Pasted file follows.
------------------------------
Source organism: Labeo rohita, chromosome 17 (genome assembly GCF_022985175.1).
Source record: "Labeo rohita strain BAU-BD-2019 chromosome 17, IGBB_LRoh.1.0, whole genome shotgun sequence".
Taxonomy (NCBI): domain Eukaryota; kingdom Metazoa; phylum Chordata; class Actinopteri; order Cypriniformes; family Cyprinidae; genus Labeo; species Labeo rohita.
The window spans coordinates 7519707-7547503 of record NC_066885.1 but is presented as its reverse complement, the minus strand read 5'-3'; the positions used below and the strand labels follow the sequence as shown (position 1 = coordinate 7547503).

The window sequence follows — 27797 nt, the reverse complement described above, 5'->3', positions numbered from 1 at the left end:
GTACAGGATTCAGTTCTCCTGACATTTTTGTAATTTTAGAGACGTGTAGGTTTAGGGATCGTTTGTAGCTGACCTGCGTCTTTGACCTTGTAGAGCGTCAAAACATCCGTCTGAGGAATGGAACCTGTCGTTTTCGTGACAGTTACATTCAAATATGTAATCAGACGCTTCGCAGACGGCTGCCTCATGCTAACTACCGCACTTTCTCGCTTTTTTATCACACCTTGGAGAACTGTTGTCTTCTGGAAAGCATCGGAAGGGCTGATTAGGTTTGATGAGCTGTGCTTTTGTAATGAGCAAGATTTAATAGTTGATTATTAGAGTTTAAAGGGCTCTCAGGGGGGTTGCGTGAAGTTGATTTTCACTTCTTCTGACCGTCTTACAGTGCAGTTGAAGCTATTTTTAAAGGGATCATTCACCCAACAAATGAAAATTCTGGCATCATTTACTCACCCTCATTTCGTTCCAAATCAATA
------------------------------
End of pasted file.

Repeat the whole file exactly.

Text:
Source organism: Labeo rohita, chromosome 17 (genome assembly GCF_022985175.1).
Source record: "Labeo rohita strain BAU-BD-2019 chromosome 17, IGBB_LRoh.1.0, whole genome shotgun sequence".
Taxonomy (NCBI): domain Eukaryota; kingdom Metazoa; phylum Chordata; class Actinopteri; order Cypriniformes; family Cyprinidae; genus Labeo; species Labeo rohita.
The window spans coordinates 7519707-7547503 of record NC_066885.1 but is presented as its reverse complement, the minus strand read 5'-3'; the positions used below and the strand labels follow the sequence as shown (position 1 = coordinate 7547503).

The window sequence follows — 27797 nt, the reverse complement described above, 5'->3', positions numbered from 1 at the left end:
GTACAGGATTCAGTTCTCCTGACATTTTTGTAATTTTAGAGACGTGTAGGTTTAGGGATCGTTTGTAGCTGACCTGCGTCTTTGACCTTGTAGAGCGTCAAAACATCCGTCTGAGGAATGGAACCTGTCGTTTTCGTGACAGTTACATTCAAATATGTAATCAGACGCTTCGCAGACGGCTGCCTCATGCTAACTACCGCACTTTCTCGCTTTTTTATCACACCTTGGAGAACTGTTGTCTTCTGGAAAGCATCGGAAGGGCTGATTAGGTTTGATGAGCTGTGCTTTTGTAATGAGCAAGATTTAATAGTTGATTATTAGAGTTTAAAGGGCTCTCAGGGGGGTTGCGTGAAGTTGATTTTCACTTCTTCTGACCGTCTTACAGTGCAGTTGAAGCTATTTTTAAAGGGATCATTCACCCAACAAATGAAAATTCTGGCATCATTTACTCACCCTCATTTCGTTCCAAATCAATA